MY letter to the Luftwaffe came back stamped ‘no longer on active service’ – more’s the pity, since it offered the only holistic solution to London’s concert-hall woes. What I had proposed was that our German allies should mount a ceremonial fly-over in this Battle of Britain 60th-anniversary year, dropping precision bombs on the Royal Festival Hall and Barbican Centre, and thereby enabling us to build an acceptable symphonic environment.
It was the Luftwaffe that, on May 10, 1941, knocked out London’s last acoustic marvel – the Queen’s Hall, on Upper Regent Street. Neither of its replacements is remotely satisfactory. The RFH, erected in 1951, dispersed sound so thinly that 168 wall-speakers had to be implanted to help an orchestra reach all parts of the hall. The electronic aids are now cracking up, and so is the sound.
The Barbican was beset by external noises and internal black-spots. Claudio Abbado, who led the LSO in March 1982, ordered wooden cladding for the stage walls to improve resonance. Rafael Kubelik reorganised the players in serried tiers in a vain attempt to let them hear one another. Abbado, since leaving the LSO in 1987, has not been back to the Barbican.
Both halls have tinkered endlessly with acoustics. In 1994, the Barbican spent half a million pounds with the Chicago acoustician Larry Kierkegaard, producing a perceptible improvement in echo control and sound absorption. Next week, it will announce a £6 million refit that will rip out the stage canopy, drop adjustable acoustic reflectors from the ceiling and generally take measures to soften the ambience.
It’s a Herculean effort to redeem an architectonic calamity. This is a hall where they have to put up scaffolding to change a light-bulb, and where the heating is pumped downwards through the ceiling. Both air-conditioning and lighting systems are being replaced, but acoustics are top dog in a major project that will shut the hall from June to September next year. ‘I’m not pretending we’ll become the [Vienna] Musikverein,’ says artistic director Graham Sheffield, ‘but we will come out of it significantly improved.’
Would that the same could be envisaged at the South Bank, where inertia appears to be the principal art form. Contrary to recent upbeat assertions, an ‘important announcement’ due today will amount to little more than a modest retooling of the latest ‘masterplan’, following an attack of consultationism. Expectations that rose when the property developer Elliott Bernerd took charge of the riverside eyesore 30 months ago have bogged down in cultural diplomacy. Bernerd, to his credit, scrapped the £170 million Richard Rogers glass roof that would have turned the South Bank into a mini-Dome, but subsequent board decisions to knock down the Hayward Gallery and build a new chamber-music hall have been subjected to grotesquely excessive consultative processes.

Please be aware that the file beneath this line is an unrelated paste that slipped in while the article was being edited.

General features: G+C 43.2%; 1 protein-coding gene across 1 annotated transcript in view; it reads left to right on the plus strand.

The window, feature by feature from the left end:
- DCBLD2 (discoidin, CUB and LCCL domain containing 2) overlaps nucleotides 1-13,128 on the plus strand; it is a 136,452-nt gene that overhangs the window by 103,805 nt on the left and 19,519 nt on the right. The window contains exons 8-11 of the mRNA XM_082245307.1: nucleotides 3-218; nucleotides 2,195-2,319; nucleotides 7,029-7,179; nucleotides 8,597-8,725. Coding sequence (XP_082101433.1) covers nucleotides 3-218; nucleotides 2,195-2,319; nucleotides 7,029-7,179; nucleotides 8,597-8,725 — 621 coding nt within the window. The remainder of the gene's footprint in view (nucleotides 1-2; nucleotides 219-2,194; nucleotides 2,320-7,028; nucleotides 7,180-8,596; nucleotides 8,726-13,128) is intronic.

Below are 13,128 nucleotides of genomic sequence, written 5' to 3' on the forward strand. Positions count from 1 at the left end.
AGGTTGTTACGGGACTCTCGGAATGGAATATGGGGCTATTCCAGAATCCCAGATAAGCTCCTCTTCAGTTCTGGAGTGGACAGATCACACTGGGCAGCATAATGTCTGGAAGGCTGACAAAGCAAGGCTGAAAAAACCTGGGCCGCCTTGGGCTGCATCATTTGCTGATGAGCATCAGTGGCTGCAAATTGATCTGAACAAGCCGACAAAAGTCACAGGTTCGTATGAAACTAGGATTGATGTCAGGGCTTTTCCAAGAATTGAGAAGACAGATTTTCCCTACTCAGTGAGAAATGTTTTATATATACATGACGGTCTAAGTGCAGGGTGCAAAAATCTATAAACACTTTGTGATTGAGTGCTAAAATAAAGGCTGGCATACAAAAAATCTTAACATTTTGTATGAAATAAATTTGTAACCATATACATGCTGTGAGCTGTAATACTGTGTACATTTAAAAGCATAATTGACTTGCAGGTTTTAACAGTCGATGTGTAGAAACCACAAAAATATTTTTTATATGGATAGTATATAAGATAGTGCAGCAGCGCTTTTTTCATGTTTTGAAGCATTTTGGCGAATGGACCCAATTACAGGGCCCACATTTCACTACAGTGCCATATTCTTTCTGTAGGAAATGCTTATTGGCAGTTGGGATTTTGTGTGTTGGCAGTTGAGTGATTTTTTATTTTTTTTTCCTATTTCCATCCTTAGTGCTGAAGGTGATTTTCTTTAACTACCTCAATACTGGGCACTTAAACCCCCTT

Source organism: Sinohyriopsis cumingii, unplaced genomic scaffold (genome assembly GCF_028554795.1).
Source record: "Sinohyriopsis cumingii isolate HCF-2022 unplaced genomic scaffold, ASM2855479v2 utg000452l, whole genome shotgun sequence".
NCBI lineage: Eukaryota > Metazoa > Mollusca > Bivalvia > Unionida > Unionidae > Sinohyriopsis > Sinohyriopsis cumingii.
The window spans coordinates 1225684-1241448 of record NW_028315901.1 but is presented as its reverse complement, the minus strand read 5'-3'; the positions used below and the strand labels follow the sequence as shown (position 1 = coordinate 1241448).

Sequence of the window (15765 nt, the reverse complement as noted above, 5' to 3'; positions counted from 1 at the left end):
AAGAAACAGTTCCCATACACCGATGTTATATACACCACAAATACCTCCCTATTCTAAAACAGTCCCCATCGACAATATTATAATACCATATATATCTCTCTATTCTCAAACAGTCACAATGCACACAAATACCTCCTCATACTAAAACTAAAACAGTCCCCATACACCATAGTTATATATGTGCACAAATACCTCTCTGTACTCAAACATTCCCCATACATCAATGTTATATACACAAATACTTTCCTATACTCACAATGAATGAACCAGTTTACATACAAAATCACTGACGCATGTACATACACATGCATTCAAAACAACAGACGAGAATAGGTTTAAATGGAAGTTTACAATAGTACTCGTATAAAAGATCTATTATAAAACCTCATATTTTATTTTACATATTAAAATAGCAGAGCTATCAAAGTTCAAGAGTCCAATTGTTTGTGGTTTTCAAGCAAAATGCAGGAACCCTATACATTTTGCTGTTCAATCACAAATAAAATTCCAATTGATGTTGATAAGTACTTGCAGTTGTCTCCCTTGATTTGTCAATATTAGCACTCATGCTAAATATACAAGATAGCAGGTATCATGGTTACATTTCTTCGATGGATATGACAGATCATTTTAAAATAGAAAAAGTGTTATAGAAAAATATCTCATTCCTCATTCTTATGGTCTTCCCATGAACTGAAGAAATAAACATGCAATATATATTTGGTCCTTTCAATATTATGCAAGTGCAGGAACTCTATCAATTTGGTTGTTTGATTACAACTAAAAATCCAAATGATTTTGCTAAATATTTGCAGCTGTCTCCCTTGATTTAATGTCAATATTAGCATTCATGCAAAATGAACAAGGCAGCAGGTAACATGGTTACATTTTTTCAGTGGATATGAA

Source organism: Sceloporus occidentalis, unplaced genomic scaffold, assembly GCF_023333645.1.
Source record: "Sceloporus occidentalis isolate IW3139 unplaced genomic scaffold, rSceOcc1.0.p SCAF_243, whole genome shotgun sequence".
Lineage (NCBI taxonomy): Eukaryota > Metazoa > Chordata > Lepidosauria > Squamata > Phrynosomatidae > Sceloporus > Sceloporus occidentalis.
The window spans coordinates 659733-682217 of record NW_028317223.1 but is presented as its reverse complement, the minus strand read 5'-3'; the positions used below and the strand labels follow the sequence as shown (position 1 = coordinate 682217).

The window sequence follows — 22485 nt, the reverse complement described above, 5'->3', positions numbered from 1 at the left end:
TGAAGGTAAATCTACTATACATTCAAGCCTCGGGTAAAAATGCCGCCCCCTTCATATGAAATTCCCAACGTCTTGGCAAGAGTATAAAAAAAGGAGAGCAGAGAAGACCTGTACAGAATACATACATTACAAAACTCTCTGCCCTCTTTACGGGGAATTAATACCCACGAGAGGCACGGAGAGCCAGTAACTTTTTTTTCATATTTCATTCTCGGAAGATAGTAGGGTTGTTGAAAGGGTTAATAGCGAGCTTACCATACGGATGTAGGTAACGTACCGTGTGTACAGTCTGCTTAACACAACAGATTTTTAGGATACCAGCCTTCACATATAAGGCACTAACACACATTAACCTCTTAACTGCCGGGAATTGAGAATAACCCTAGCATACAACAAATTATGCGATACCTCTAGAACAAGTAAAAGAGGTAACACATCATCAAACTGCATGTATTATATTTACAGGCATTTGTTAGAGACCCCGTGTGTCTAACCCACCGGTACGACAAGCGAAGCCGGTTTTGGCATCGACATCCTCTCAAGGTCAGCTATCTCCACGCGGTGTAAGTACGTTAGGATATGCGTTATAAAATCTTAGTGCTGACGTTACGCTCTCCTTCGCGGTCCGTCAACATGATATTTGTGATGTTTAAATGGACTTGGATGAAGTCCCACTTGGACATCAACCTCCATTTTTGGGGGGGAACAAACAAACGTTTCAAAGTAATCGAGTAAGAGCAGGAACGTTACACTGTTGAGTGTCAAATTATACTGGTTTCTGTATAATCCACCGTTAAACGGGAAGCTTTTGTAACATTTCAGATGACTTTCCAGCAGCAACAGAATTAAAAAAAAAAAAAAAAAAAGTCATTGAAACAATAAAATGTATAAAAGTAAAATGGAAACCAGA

The RFH, the raison d’être of the site, was to have been given priority, but nothing, I’m now told, is going to happen to it for at least four years. A £30,000 acoustic model of the hall was commissioned from Kierkegaard, who submitted a restoration plan which is now being second-guessed by a Munich acoustician, Karlheinz Müller, and by an Arts Council-appointed expert. ‘We’re awaiting word on whether to proceed with our concept, or to take a different approach,’ is the line from Kierkegaard’s office.
‘Everyone agrees that we can, in the end, get a first-class hall,’ says the South Bank’s chief executive, Karsten Witt, ‘but it now seems that we will build the small hall before tackling the RFH, perhaps in 2004.’ Meanwhile, people visiting the South Bank on a rainy day sink up to their ankles in puddles and steam through an indistinct symphony. To the left, Tate Modern heaves. To the right, the Millennium Wheel attracts day-long queues. In the middle, the nation’s foremost concert hall moulders.
Should renewal ever start, there is no guarantee of satisfaction. Russell Johnson, the American acoustician who created in Birmingham the best concert hall in Britain and in Lucerne the finest in Europe, has refused to get involved with the South Bank. Even at the Barbican, the bold measures being taken still fall short of Kierkegaard’s original plan, which proposed an extra phase of work, costing twice as much, to add wall-boxes that would shorten the time-delay for sound to reach the audience.
The Barbican cannot afford the full whack at this stage, but does not rule it out in future. As always in England, we muddle along, doing what is possible and practical and averting our eyes from comparison with the very best. In the absence of Luftwaffe favours, we eventually learn to love our acoustic disasters – look at the Albert Hall, a national monument if ever there was.